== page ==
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A Monument to Deceit

Sam Adams and the Vietnam Intelligence Wars

C. Michael Hiam

It was an enigma of the Vietnam War: American troops kept killing the Viet Cong--and being killed in the process--and yet their ranks continued to grow. When CIA analyst Sam Adams uncovered documents suggesting a Viet Cong army more than twice as large as previously reckoned, another war erupted, this time within the ranks of America's intelligence community. Although originally clandestine, this conflict involving the highest levels of the U.S. government burst into public view during the acrimonious lawsuit Westmoreland v. CBS. The central issue in the suit, as in the war itself, was the calamitous failure of U.S. intelligence agencies to ascertain the strength of the Viet Cong and get that information to troops in a timely fashion. The legacy of this failure--whether caused by institutional inertia, misguided politics, or individual hubris--haunts our nation. In the era of Bradley Manning, Julian Assange, and Edward Snowden, Sam Adams' tireless crusade for "honest intelligence" resonates strongly today.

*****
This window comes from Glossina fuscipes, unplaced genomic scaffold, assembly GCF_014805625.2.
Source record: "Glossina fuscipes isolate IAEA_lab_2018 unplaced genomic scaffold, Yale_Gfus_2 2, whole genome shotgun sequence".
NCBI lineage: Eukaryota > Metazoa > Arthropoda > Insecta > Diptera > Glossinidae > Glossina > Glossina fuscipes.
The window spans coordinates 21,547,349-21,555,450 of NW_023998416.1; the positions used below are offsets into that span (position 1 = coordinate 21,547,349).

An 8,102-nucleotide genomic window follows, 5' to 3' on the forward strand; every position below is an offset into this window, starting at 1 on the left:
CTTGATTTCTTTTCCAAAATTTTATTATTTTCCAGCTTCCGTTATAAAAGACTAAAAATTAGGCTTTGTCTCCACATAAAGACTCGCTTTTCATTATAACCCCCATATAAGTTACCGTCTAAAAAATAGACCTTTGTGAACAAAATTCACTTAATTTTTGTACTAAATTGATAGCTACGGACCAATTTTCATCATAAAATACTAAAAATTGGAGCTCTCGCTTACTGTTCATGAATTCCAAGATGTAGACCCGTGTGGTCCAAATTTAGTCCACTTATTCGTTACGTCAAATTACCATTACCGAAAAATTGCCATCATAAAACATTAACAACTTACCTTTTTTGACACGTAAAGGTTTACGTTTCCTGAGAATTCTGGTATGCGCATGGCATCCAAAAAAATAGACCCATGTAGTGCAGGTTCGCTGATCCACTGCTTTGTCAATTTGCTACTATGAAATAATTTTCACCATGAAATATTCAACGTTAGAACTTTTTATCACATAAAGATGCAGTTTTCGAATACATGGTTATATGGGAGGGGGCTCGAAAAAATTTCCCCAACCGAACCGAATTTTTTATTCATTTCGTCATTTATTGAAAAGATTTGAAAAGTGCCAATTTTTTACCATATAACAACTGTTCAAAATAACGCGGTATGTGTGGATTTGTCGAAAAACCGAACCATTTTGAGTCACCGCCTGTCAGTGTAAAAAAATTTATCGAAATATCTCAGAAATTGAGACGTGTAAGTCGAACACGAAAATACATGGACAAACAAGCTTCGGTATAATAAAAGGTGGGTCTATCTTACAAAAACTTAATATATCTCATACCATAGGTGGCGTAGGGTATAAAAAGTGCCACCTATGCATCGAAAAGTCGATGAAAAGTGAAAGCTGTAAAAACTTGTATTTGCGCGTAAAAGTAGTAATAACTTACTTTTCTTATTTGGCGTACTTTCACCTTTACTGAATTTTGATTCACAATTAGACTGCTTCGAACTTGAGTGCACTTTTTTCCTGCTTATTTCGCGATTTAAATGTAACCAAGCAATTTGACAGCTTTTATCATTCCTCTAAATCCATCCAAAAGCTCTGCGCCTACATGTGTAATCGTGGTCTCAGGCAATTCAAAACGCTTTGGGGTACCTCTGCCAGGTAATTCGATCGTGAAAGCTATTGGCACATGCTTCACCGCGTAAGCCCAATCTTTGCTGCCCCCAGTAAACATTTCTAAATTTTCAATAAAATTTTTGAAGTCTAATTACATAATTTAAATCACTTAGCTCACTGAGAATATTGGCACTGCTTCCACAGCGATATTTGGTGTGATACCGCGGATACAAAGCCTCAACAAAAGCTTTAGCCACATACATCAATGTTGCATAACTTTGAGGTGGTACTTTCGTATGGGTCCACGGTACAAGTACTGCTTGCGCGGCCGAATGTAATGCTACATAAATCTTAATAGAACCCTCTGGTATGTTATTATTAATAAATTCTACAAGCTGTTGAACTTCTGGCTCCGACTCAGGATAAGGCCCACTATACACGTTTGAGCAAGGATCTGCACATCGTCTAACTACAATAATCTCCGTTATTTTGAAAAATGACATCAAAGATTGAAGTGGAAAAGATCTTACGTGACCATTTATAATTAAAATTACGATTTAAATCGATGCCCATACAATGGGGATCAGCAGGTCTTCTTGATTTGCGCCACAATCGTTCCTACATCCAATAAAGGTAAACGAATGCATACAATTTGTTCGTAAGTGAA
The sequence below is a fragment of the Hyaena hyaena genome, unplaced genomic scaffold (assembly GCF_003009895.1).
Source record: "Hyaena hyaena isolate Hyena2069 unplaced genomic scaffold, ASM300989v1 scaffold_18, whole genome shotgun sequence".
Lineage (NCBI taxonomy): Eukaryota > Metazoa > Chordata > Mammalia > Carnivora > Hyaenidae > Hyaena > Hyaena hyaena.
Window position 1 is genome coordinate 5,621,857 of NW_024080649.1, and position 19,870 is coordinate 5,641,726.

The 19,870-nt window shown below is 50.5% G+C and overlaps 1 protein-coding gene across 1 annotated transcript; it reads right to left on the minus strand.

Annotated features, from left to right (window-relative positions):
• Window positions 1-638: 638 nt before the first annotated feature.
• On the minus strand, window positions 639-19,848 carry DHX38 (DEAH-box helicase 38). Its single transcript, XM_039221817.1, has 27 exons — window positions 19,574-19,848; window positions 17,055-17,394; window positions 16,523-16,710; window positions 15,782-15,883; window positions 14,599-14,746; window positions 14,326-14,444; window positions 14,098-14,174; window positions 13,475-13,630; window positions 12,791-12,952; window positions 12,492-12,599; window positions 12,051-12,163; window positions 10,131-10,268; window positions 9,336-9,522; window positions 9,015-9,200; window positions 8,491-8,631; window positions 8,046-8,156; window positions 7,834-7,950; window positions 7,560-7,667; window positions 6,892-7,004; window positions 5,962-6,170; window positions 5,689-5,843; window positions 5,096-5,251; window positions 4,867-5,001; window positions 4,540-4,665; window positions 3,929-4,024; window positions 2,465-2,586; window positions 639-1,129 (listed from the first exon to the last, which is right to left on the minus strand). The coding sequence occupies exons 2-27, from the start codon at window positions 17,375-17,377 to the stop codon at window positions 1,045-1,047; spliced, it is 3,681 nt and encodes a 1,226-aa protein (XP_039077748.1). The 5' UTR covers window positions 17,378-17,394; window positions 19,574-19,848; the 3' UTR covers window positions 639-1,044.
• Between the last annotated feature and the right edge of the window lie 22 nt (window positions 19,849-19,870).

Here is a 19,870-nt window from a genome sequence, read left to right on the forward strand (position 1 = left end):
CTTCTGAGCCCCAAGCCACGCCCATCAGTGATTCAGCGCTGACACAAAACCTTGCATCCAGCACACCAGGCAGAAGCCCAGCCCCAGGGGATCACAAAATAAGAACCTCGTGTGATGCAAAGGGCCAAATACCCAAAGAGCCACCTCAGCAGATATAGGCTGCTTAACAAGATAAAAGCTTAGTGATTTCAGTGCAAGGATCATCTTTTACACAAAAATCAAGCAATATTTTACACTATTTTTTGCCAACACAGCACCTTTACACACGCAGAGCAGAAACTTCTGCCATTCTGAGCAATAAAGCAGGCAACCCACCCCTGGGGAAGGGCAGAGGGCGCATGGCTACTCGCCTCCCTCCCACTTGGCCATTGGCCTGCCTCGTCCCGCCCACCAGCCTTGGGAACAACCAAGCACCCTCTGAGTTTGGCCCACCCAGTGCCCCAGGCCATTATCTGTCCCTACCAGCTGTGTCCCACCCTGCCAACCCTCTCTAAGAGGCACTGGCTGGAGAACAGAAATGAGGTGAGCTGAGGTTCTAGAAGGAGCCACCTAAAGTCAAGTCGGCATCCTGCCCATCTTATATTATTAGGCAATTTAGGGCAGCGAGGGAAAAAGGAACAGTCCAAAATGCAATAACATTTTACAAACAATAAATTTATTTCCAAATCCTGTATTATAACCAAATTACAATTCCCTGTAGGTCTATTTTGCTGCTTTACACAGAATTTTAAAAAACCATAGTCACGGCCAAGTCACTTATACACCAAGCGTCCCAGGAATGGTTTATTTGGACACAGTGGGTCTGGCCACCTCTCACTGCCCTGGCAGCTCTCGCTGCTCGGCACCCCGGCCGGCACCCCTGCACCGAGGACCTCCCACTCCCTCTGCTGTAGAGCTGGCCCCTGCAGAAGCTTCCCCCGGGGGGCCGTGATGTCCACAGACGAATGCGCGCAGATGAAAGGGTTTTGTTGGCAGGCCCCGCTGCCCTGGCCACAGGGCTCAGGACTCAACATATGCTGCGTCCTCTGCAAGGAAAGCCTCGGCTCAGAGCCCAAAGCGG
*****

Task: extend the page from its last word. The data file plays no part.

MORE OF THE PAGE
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The Morenci Marines

The Morenci Marines

Movingly chronicles the lives, deaths, and memory of nine Marines from the mining community of Morenci, Arizona, who were transformed from happy-go-lucky high schoolers to soldiers in Vietnam. Only three of them survived the war. Their story encompasses pride, loss, grief, and the devastating impact of war on a small town.

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Mourning Headband for Hue

An Account of the Battle for Hue, Vietnam 1968

Translated with an Introduction by Olga Dror. Nha Ca

Vietnam, January, 1968. As the citizens of Hue are preparing to celebrate Tet, the start of the Lunar New Year, Nha Ca arrives in the city to attend her father’s funeral. Without warning, war erupts all around them, drastically changing or cutting short their lives. After a month of fighting, their beautiful city lies in ruins and thousands of people are dead. Mourning Headband for Hue tells the story of what happened during the fierce North Vietnamese offensive and is an unvarnished and riveting account of war as experienced by ordinary people caught up in the violence.